A Master Gardenerd wrote in recently:
“Can you talk about pinching off some of the branches of tomato plants? Some people do and some don’t. Is it necessary and how does one do it?”
Good question. This is one of those concepts that breaks the hearts of many a gardener. The thought process goes something like this, “If I pinch off the branches, then I’ll get fewer tomatoes… I don’t want fewer tomatoes…but they say that if you pinch them off, your tomatoes will be bigger and better tasting.” In a nutshell, that’s the reason for pinching off suckers(we’ll define that in a minute). It isn’t absolutely necessary, but it falls under the category of “best practices”.
The other reason for pinching off branches is to keep things from getting out of control, and to prevent water borne fungal infections, to some degree. Low hanging branches often get wet when we water. If you remove the lower branches and keep them from touching the ground, you will stave off the conditions that rot tomato leaves. It is perfectly acceptable to cut off any branches from any part of the plant that have signs of deterioration, or any branches that are preventing air circulation around the plant. You can identify these easily because they are usually damp or “sweaty” and are crowded against other branches.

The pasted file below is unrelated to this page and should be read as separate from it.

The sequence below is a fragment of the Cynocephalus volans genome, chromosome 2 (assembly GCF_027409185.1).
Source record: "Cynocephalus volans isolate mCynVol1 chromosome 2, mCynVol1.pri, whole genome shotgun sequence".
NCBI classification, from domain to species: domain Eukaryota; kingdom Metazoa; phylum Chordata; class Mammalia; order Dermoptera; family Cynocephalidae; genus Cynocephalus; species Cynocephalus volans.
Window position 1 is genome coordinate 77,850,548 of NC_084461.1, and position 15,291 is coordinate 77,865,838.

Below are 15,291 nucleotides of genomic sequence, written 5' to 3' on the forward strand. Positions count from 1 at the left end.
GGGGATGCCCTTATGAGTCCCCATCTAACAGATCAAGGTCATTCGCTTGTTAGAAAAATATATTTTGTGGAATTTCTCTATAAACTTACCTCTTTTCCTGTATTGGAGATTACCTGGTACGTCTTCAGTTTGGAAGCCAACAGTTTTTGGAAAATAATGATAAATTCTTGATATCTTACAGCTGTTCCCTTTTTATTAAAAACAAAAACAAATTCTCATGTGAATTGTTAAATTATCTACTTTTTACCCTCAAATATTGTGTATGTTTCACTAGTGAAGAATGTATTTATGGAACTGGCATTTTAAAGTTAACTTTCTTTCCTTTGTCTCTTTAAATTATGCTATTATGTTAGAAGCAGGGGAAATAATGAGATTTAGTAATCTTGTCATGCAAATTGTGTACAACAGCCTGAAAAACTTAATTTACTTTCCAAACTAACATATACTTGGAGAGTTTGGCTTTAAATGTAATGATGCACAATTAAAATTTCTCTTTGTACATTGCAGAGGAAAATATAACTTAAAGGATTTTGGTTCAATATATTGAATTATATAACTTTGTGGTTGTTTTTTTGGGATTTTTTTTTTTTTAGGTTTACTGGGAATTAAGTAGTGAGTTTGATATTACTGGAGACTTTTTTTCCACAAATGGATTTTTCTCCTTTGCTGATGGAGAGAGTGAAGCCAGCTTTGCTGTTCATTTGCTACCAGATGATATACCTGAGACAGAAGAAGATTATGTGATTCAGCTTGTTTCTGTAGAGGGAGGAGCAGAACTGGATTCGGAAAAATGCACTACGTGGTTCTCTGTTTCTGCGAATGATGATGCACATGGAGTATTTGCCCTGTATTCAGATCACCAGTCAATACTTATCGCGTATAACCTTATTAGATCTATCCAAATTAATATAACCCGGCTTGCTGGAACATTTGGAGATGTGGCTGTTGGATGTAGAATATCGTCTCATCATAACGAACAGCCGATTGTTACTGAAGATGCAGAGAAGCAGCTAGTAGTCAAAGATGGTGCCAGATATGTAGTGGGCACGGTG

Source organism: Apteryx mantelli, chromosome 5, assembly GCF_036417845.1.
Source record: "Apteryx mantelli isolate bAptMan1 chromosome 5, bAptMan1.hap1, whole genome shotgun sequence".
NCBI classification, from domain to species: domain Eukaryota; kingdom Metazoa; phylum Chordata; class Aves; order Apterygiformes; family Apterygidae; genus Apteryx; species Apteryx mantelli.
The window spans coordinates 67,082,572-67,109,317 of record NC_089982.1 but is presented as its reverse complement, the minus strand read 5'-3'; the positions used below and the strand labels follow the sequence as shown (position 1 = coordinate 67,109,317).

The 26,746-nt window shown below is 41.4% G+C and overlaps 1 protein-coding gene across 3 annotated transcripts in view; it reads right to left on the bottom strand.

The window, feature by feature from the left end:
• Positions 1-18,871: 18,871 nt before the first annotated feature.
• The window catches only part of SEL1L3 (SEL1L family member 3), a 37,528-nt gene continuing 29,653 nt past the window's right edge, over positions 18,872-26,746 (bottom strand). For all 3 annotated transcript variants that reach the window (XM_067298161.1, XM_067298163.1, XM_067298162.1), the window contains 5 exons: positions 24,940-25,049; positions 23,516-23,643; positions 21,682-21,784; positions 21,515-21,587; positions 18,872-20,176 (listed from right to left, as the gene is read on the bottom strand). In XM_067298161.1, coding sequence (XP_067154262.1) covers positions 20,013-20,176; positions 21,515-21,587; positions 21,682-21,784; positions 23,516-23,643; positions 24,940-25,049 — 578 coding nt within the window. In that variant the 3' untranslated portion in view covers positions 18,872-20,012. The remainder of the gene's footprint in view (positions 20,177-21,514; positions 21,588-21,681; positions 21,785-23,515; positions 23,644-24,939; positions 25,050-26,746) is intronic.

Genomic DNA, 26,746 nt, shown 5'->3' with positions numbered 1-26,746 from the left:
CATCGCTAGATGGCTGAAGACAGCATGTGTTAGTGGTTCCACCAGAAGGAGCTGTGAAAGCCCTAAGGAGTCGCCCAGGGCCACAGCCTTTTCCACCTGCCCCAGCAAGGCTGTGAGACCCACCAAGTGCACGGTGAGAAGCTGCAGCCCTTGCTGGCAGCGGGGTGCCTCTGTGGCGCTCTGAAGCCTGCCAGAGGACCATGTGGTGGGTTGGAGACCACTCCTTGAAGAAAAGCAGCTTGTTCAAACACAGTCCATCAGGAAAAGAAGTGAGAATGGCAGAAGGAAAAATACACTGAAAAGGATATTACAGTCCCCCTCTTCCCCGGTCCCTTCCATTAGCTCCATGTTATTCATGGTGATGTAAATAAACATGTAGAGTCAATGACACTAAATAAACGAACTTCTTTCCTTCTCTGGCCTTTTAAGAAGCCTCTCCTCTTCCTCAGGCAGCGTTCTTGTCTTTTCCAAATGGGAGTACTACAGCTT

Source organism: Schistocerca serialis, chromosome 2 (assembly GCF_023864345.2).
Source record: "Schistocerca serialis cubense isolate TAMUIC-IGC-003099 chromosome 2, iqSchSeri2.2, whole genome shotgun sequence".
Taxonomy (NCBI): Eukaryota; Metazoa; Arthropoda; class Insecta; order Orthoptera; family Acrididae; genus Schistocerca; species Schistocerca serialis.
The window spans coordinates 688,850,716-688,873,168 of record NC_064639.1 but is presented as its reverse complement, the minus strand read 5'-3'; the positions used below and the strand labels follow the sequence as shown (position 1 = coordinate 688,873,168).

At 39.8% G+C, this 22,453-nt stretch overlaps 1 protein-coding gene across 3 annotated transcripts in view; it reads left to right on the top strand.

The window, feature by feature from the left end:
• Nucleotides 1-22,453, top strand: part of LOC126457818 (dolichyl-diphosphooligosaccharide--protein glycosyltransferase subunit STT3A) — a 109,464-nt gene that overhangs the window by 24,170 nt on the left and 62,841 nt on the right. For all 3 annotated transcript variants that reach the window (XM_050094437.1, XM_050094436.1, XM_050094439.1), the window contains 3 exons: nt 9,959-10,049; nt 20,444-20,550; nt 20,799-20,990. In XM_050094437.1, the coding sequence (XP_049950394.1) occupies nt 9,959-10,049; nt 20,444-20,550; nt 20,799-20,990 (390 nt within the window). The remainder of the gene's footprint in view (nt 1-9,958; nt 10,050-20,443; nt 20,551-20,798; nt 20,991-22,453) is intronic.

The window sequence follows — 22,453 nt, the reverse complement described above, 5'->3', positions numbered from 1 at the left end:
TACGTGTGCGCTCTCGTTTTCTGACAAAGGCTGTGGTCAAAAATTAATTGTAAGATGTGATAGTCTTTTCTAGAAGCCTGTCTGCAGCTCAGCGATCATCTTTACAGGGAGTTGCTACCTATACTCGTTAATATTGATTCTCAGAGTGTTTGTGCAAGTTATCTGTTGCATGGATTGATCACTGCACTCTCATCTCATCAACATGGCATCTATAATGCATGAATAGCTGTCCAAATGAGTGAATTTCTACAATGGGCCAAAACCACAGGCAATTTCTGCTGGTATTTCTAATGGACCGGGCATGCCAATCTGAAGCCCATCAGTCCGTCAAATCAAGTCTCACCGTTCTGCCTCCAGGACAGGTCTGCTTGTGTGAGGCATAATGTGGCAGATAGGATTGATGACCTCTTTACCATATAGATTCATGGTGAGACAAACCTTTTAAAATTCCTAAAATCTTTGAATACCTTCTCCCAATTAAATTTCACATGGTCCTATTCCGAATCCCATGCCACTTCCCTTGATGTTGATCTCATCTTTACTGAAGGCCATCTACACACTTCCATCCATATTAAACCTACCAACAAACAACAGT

Now regarding “suckers”, here is an archived Tip of the Week from about a year ago:
“Suckers” are side shoots that spring up at the junction where the main stem meets the leaf. If left to their own devices, suckers will form new branches and more fruit. It is tempting to leave them alone, but if you pinch them off while they are just forming, you will have healthier plants, heavier fruit and better circulation for a better harvest.
The guideline for pinching suckers (aptly named because they suck life from the other tomatoes) is to start pinching when the plant has 4 clusters of flowers or established fruit. Simply bend, cut or pinch (with your fingernails) the sucker at the junction point and it should snap right off. You can also pinch off the top of the plant to limit production and focus all the plant’s energy on developing the existing fruit, but honestly I haven’t the heart to do it.
Ultimately, while it is highly recommended, it is up to the gardener whether to pinch or not to pinch. I would like to suggest an experiment. If you have two of the same tomato plants growing, pinch one back and let the other go crazy. Share your findings with us here at the end of the season. I have two Brandywine tomatoes planted side by side. I might just try this out myself.
Keep us posted on your results and thanks for writing in.